By John Buday
December 11, 2017
Along with relationships, taxes and climate change, testing for many people qualifies as a stress-inducing topic. Very few enjoy taking tests, let alone studying for them, and yet here we are at the end of the semester with finals at the doorstep. Now if you’re anything like me, there’s at least one or two finals you would rather not deal with, which likely makes the obligation to study for them that much more tiresome. That’s where my list comes in: to avoid stressing too much over exams, I’ve compiled a number of tips and tricks for healthy studying that may help ease the pain.
Plan time to study ahead of time
Time is a valuable commodity, but you want to make sure you have open windows of it devoted to your studies. Perhaps it goes without saying, but the best way to have your schedule on lock is to plan it out beforehand, preferably a day or so prior. If possible, set aside the time of day you are most alert and hold yourself to that timeslot. Any delay in your start, and you’re only more likely to put it off, keep putting it off, and keep putting if off some more.
Prioritize your subjects
Again, if you have multiple finals to study for, you probably have some you’re more worried about tackling than others. So, think of the subjects giving you the most jitters right now, and start from there. You’re much better off getting the hard work out of the way first while you’re still fresh, saving the subjects that require lesser brain power for later. Knowing that the worst of your study time is over can also add a substantial confidence boost as you continue on to easier subjects.
Take periodic breaks
For me, a four or five hour nonstop study session only withers my brain to exhaustion; the likelihood of my concentration dipping only increases the longer I push myself. Recently, I have tried to counter this by taking short periods of reprieve every hour or so, and thus far have found that it only helps ideas and concepts stick around in my mind for longer. I think in general, people would be better off studying in short bursts rather than long ones. When you give yourself time to breathe and let the ideas you’re studying incubate, they’re often easier to recall because you’re not putting prolonged stress on your brain.
Do some exercise before you study
A sound mind and healthy body go hand in hand, so if you’re worried about a potential lack of alertness at the time of your studying, work on one to help wake up the other. I’ve found that taking a short walk or performing some stretches before I begin clears up my mind when it’s overly groggy. Exercise helps increase blood flow throughout the body, including the brain, where the added oxygen enables it to function better after clearing out any excess clutter.
Listen to some inspirational music
Nervousness is not so far away from excitement and inspiration as one may think, and I would say finding the right song is an underrated method for bridging that gap. Generally speaking, the more a song deals with such concepts as overcoming the greatest of odds or pushing forward when things get tough, the better it helps me channel my nervous energy into something better: sheer confidence and determination. Think iconic: “Eye Of The Tiger,” the training montage song from “Rocky”—some song that makes you feel unstoppable, untouchable, and unbeatable.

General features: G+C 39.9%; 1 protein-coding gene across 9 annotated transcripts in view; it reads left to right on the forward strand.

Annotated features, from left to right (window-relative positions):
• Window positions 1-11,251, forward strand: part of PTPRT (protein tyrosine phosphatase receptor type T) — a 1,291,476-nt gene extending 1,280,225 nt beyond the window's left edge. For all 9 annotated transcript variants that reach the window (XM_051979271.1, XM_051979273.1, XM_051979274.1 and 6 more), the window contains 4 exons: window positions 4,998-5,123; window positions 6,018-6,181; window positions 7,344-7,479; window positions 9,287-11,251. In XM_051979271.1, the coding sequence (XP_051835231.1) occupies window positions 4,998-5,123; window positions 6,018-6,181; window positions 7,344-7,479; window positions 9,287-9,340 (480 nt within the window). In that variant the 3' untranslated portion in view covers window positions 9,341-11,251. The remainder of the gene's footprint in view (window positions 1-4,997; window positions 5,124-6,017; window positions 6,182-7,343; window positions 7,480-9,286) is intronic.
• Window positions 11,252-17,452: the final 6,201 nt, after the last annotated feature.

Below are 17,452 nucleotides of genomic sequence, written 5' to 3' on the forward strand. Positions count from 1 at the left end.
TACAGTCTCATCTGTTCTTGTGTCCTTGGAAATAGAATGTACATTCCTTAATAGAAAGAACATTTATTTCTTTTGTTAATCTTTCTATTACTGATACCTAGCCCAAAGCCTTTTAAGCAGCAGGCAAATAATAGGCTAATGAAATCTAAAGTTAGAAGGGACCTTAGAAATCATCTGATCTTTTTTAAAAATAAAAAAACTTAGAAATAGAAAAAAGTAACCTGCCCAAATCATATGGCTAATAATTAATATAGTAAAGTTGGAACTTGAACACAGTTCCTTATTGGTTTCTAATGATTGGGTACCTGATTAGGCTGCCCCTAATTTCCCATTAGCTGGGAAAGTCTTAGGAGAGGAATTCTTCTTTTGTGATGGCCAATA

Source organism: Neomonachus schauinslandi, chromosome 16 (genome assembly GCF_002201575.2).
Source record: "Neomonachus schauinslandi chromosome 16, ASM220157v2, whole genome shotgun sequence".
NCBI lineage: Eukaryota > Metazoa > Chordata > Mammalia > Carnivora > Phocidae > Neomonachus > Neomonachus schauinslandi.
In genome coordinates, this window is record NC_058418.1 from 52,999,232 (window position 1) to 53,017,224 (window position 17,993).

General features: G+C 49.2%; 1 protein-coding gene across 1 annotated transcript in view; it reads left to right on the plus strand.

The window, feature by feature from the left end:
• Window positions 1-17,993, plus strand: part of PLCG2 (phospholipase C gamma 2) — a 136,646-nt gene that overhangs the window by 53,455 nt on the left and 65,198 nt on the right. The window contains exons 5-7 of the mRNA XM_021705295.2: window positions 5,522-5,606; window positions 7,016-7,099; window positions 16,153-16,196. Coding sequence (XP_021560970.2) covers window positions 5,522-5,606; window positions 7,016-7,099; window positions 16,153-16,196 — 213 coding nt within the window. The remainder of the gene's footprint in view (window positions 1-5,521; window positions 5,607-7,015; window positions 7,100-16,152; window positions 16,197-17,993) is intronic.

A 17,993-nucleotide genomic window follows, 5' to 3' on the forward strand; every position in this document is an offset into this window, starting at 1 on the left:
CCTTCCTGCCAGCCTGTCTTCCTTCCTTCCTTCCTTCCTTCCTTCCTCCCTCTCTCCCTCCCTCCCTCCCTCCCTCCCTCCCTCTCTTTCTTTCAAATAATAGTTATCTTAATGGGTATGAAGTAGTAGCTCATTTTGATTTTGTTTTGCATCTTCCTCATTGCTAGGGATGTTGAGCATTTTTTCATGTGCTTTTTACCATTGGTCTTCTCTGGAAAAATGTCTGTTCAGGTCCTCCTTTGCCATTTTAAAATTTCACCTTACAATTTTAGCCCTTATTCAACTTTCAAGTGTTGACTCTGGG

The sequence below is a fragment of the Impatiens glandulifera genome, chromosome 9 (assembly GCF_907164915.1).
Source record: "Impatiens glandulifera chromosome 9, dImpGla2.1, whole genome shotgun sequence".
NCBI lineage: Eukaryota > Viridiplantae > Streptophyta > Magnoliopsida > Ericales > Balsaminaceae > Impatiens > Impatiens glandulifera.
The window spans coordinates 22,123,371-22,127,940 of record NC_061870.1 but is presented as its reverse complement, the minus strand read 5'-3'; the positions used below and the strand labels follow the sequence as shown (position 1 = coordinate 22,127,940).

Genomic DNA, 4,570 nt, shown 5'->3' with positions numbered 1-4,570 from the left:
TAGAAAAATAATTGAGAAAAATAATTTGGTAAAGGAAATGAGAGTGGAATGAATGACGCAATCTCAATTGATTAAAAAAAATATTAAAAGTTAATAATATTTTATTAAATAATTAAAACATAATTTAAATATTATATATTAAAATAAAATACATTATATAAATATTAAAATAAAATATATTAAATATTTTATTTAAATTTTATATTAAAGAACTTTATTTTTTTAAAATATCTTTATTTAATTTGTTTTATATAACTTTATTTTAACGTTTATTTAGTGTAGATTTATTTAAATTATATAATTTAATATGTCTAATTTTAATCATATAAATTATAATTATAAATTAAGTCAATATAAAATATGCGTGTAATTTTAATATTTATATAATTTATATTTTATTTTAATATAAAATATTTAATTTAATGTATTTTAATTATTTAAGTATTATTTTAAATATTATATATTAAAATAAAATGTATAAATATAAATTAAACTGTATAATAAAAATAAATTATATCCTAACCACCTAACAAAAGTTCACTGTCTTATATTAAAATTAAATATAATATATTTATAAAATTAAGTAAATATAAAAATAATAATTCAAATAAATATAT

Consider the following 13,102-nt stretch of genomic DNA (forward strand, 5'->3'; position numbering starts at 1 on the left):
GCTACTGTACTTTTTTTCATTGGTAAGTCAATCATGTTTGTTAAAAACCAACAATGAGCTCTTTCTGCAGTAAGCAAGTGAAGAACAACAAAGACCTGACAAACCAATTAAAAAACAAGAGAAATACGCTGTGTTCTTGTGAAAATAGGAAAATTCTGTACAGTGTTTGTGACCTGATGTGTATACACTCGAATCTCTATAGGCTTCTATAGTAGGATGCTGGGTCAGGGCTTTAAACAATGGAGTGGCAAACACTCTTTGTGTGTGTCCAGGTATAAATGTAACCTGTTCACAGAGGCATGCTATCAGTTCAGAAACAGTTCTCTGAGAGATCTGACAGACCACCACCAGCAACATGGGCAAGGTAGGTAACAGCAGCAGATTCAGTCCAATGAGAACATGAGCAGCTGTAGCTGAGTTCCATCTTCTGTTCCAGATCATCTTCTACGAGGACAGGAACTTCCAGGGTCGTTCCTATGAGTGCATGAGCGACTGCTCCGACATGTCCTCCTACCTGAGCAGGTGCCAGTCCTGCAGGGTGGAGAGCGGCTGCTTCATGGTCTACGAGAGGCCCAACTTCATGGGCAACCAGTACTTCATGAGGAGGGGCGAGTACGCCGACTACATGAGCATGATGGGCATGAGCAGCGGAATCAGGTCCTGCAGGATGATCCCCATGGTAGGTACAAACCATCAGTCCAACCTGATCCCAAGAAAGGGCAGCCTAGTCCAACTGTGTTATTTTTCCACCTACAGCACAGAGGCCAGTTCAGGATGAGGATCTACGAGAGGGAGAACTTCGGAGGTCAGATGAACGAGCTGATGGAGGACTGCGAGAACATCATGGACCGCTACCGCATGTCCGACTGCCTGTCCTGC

Whatever that song may be for you, I would highly recommend listening to it as a means to psych yourself up before jumping into your studies.
Eat a Hearty Breakfast
People claim breakfast is the most important meal of the day for a reason: being the first meal of the day, it factors into one’s energy levels right from the get-go, playing a large role in how that energy will pan out over the remainder of the day. To maximize the potential for one’s energy before studying for finals, having a breakfast that emphasizes both protein and carbs will maximize the use of lasting energy for your brain. Make sure to include some fresh fruit as well to help you feel good and provide the proper nutrients you need to ace your class. I’ve personally found this to be the best recipe for success, no pun intended.
Set a reward for yourself when you finish
College life isn’t all about the work. The essays you write, the projects you complete, or in this case, the finals you study for—all of it makes up an important fraction of the overall experience, but not the whole picture. Hard and honest work holds great value toward your academics, but so do reasonable and fulfilling rewards for those efforts. In this regard, if there’s something you really want to do right after studying for final exams, save yourself time to do it at the end of your sessions. Set aside that time to treat yourself after a hard day’s studying, and you will find that your ideal reward tastes even sweeter than it would without putting in honest effort.
John Buday can be reached at firstname.lastname@example.org.